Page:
WASHINGTON — House Republicans leaders scrambled Wednesday to patch a $74 billion hole they had created in their own tax plan, leaving them with a painful choice between scaling back the bill’s benefits for individuals or reducing their proposed tax cuts for businesses.

The decision leaves lawmakers caught between nonpartisan estimates showing the bulk of the bill’s tax cuts would go to businesses and the very wealthy, and demands from powerful industries and their lobbying arms looking to protect the breaks they’ve carved out in the House bill.

The House’s scramble to move the bill forward comes as Senate Republicans said they planned to release their own tax bill Thursday, regardless of whether the House panel finishes its work. That bill, which is expected to differ significantly from the House measure, could create a political quandary for House Republicans, faced with voting next week on a tax bill with scores of controversial provisions, while another version sits across the Capitol that could be more palatable.

“It’s double jeopardy,” said Rep. Ken Buck, R-Colo. “You get hit by all the people who don’t like the House bill, and then you get hit a second time by all the people who don’t like the Senate bill.”

In the House, the trade-offs took on new urgency after Congress’ nonpartisan tax accountant found that changes made to the bill since its introduction mean it would add $1.574 trillion to the deficit over a decade. That is $74 billion over the maximum amount of debt a Republican bill can add if Republicans want to take advantage of special rules to pass the bill through the Senate with 50 votes – a must given that Republicans hold only 52 Senate seats and Democrats have signaled broad opposition to the bill.

Republicans in both chambers will have to contend with the results of Tuesday’s elections, in which state and local Republicans were drubbed by Democrats.

Senate Finance Committee Chairman Orrin G. Hatch, R-Utah, said the losses could complicate the tax push. “I mean, it could, because the elections went against the Republicans,” Hatch said Wednesday morning.

Asked whether he is feeling pressure to tilt the tax plan’s benefits more toward the middle class, Hatch said, “I think we’ve been moving that way anyway.”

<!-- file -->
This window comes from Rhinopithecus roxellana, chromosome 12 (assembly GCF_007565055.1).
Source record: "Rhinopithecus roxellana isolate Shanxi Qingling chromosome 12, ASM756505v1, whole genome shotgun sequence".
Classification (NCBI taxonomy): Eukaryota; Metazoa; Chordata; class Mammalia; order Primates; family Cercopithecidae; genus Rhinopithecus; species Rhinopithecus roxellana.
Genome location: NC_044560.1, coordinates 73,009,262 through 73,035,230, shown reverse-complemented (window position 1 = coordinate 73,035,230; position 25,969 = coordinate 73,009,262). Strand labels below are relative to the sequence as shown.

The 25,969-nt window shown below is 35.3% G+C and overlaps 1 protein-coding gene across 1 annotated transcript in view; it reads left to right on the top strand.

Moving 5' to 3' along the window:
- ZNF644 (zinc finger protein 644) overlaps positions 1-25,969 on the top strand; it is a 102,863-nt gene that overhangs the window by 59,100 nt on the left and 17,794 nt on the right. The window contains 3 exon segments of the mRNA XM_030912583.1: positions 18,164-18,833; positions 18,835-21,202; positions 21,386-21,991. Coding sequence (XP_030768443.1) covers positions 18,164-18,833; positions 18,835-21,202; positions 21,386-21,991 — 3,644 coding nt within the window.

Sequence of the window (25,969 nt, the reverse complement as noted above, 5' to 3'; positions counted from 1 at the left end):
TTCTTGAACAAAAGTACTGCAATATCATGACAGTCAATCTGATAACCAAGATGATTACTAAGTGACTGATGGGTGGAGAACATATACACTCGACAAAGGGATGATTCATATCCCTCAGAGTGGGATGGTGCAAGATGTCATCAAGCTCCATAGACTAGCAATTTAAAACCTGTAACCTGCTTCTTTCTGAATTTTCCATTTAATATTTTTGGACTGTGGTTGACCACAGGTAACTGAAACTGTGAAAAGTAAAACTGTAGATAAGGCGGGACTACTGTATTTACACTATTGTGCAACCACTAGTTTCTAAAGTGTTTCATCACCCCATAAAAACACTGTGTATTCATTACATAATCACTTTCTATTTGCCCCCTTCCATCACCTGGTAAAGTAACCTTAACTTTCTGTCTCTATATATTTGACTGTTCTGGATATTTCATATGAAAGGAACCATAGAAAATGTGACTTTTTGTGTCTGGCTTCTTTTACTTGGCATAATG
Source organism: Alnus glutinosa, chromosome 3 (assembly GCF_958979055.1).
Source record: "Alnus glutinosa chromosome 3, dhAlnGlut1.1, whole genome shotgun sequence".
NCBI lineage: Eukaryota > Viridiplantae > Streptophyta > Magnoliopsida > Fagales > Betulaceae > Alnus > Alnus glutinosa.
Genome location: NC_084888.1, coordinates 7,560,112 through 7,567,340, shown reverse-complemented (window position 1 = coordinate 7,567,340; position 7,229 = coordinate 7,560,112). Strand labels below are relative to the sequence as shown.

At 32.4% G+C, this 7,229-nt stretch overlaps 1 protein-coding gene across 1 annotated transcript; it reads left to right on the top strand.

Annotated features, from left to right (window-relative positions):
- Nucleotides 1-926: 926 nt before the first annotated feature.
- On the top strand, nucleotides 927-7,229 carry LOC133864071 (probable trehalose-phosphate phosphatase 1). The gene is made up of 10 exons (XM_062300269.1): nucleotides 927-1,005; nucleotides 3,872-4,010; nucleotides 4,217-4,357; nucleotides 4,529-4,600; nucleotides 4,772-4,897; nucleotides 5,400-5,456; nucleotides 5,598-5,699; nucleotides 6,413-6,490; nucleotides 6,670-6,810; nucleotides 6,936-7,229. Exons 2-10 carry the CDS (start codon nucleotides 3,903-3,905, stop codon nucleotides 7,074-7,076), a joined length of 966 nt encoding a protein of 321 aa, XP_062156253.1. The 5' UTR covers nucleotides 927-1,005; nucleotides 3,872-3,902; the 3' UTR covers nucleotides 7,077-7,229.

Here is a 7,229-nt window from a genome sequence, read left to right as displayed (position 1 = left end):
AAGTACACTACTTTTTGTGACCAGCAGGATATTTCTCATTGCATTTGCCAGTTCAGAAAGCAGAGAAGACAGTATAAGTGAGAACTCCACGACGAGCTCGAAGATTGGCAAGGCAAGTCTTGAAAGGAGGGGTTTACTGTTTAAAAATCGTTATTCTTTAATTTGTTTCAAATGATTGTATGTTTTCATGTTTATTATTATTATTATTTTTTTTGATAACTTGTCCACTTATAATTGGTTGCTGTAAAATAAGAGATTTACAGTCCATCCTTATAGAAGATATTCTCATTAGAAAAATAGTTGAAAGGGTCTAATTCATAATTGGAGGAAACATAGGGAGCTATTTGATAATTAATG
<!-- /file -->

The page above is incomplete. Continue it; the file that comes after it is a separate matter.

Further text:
Other top Republicans, including House Speaker Paul Ryan, R-Wis., said the election results underscored the importance of the Republicans delivering on promised changes to the tax code.

“It doesn’t change my reading of the current moment,” Ryan said of the elections during a morning event hosted by the Washington Examiner. “It just emphasizes my reading of the current moment, which is: We have a promise to keep, and we have to get on with keeping our promise.”

Changes made to the House bill since it was released last week have largely benefited corporations at the expense of individuals.

While a change on Monday restored a $3.2 billion middle-class provision allowing those enrolled in employer-sponsored dependent-care savings plans to deduct up to $5,000 from their taxes, a revision on Friday rolled back individual tax cuts by nearly $82 billion by indexing individual tax parameters to a different measure of inflation that tends to grow more slowly.

Another amendment adopted Monday largely reversed a 20 percent excise tax levied on certain transactions between subsidiaries of multinational corporations. The tax, intended to prevent companies from shifting profits to lower-tax overseas affiliates, had generated strong resistance from powerful business interests.

Republicans say that the business tax cuts will drive economic growth, adding jobs and pushing up wages, thus creating benefits for Americans at large. But they have had to battle analyses showing that middle-class taxpayers would reap only a fraction of the bill’s direct benefits, and that some of those taxpayers – such those claiming a deduction for medical expenses that stands to be repealed – would actually face a tax increase.

And although Republican leaders say that the bill will mostly pay for itself by increasing growth, that is based on speculative analyses that congressional scorekeepers have not endorsed.

Democrats have continually pounded the bill as a giveaway to the wealthy, and on Wednesday they pounced on the election results to warn of a middle-class backlash that would grow if Republicans continued their tax push.

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